There has been much written about the Australian banks pushing Apple Pay to loosen its grip on the technology that enables mobile payments. The result could bode well for US banks as they look to re-up agreements with Apple.
Apple has maintained tight control over Apple Pay since its October 2014 launch,
forcing participating US banks to pay a toll of 10 to 15 basis points per transaction to access the near-field communication antenna, or controller, according to industry sources. Banks grumbled, but they paid up – according to an article in the American Banker.
Many of the contracts US banks initially signed to support Apple Pay are coming up for renewal, and financial institutions hoping to renegotiate terms are closely watching the Australia situation for signs of a thaw in Apple’s policy of blocking third-party access to its mobile payments solution.
“Some believe Apple has been courting conflict with the payments industry by acting monopolistically in the way it restricts access to its NFC controller, and Australia is turning out to be the most public of these collisions,” said Doug Parr, chief revenue officer at Prairie Cloudware, a software developer based in Omaha, Neb.
Apple declined to discuss the matter and US banks continue to be tight-lipped about their arrangements with the tech company.
But the issues are stirring up familiar tensions surrounding the tug of war over who ultimately controls mobile payments — banks, device makers or merchants — and it’s too early to predict a winner, Parr says.
So far NFC has emerged as the dominant channel for mobile wallets, because of its smooth user experience and the security it offers when combined with tokenization from payment networks like Visa and Mastercard. Plus, it’s minimally invasive to merchants by riding on existing payment infrastructure rails, Parr pointed out.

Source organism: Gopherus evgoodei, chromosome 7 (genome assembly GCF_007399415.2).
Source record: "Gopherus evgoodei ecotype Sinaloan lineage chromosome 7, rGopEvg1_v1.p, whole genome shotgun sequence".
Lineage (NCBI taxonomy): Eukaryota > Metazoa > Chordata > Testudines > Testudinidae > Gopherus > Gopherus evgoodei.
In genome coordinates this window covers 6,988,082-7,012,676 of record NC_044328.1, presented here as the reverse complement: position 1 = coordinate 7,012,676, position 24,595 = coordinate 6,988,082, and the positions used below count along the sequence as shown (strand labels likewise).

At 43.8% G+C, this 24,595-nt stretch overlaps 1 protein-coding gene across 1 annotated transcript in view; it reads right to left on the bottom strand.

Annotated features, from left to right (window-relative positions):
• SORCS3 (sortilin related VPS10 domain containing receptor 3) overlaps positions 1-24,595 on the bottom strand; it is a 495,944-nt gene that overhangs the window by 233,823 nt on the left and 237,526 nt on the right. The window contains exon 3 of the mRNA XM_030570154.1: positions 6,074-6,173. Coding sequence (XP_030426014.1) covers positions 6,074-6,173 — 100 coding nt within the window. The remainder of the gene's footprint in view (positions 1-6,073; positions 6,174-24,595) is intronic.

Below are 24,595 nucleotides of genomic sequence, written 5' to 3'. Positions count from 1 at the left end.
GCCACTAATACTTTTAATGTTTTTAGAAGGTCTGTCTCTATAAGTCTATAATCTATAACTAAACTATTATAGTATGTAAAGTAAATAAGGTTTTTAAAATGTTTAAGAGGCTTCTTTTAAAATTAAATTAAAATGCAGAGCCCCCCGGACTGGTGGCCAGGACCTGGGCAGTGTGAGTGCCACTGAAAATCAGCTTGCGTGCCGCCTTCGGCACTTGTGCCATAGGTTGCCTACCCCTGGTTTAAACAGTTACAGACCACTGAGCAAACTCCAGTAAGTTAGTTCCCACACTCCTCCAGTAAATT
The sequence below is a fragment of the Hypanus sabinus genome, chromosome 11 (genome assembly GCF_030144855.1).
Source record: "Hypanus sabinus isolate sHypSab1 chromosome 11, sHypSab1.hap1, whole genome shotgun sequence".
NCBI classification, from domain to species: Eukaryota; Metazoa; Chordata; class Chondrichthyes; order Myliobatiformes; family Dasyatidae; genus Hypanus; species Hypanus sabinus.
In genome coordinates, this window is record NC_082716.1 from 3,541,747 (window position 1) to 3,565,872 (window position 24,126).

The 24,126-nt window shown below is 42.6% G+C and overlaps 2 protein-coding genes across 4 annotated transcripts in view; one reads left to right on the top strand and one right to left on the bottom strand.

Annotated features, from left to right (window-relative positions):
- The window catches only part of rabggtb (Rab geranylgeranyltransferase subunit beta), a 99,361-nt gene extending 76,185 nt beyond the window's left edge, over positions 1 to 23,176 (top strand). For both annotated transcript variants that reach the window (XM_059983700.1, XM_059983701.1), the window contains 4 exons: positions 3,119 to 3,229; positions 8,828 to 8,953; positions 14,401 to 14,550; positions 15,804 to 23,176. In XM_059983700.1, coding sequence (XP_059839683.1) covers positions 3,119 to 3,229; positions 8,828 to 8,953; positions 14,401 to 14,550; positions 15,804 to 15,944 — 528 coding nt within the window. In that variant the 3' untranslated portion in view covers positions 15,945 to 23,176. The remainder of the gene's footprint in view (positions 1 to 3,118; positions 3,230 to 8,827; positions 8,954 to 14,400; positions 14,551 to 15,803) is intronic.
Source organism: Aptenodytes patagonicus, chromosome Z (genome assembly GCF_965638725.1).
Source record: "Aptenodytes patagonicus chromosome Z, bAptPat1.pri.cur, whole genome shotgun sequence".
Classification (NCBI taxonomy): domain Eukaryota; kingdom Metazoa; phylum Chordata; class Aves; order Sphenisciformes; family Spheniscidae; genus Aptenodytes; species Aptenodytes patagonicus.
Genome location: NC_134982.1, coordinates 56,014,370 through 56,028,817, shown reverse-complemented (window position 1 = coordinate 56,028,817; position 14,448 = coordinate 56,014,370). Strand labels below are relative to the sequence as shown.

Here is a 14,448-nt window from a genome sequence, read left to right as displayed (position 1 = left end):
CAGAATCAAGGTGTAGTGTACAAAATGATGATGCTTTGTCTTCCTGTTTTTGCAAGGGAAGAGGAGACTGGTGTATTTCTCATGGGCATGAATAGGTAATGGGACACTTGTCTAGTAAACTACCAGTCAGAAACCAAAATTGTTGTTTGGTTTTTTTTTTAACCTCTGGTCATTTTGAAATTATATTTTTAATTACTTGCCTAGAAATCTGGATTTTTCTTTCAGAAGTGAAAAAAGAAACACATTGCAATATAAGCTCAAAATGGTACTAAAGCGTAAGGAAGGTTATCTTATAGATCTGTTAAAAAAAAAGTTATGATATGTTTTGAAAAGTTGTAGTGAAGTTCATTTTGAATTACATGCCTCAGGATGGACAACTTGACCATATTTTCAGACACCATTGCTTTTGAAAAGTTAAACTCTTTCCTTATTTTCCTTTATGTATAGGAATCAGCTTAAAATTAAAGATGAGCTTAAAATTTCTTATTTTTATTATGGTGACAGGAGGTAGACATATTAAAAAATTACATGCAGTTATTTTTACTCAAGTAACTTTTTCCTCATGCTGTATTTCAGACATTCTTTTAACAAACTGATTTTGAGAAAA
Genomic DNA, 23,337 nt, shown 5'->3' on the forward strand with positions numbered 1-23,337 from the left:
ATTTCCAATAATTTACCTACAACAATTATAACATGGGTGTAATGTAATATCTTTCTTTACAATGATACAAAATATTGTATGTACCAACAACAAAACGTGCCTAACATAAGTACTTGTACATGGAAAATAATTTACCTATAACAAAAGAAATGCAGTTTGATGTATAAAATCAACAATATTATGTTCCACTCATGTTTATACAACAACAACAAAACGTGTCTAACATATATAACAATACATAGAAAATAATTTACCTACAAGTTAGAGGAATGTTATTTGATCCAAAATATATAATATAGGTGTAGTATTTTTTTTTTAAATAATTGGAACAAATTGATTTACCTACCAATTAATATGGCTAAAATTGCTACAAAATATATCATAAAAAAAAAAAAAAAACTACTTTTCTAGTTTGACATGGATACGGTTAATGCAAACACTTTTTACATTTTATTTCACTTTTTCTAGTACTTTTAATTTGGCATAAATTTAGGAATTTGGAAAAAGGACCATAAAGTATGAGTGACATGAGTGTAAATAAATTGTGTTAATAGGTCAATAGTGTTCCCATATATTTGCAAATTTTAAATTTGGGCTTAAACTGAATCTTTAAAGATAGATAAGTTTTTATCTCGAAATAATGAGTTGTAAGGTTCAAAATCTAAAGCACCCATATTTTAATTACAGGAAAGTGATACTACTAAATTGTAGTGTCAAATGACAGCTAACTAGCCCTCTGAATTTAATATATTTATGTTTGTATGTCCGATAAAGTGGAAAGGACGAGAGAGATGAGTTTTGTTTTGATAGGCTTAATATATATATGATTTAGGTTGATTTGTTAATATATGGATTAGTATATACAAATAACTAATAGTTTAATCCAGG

But merchants like Walmart are developing their own apps using alternative approaches like QR codes, and because consumers still have not broadly embraced NFC-based wallets, the future direction of mobile payments isn’t certain.
“At some point, consumers will vote with their feet, but the parties supporting mobile payments will need to cooperate, and that’s what’s at the heart of the goings-on in Australia,” Parr said.
Australia’s largest banks recently applied to the Australian Competition and Consumer Commission to fast-track a request for permission to collectively negotiate with Apple, claiming the company’s restrictive policy around Apple Pay is stifling mobile payments innovation in the country.
The Australian Retailers Association pledged support for the banks’ request, along with the Australian Payments Clearing Association.
On Aug. 18 the regulator responded that it needed time to consult with parties and said it would issue a draft decision on the matter in October.
US banks are closely watching the outcome, Parr said, because it could provide clues to how much leverage Apple can exert over banks in various markets.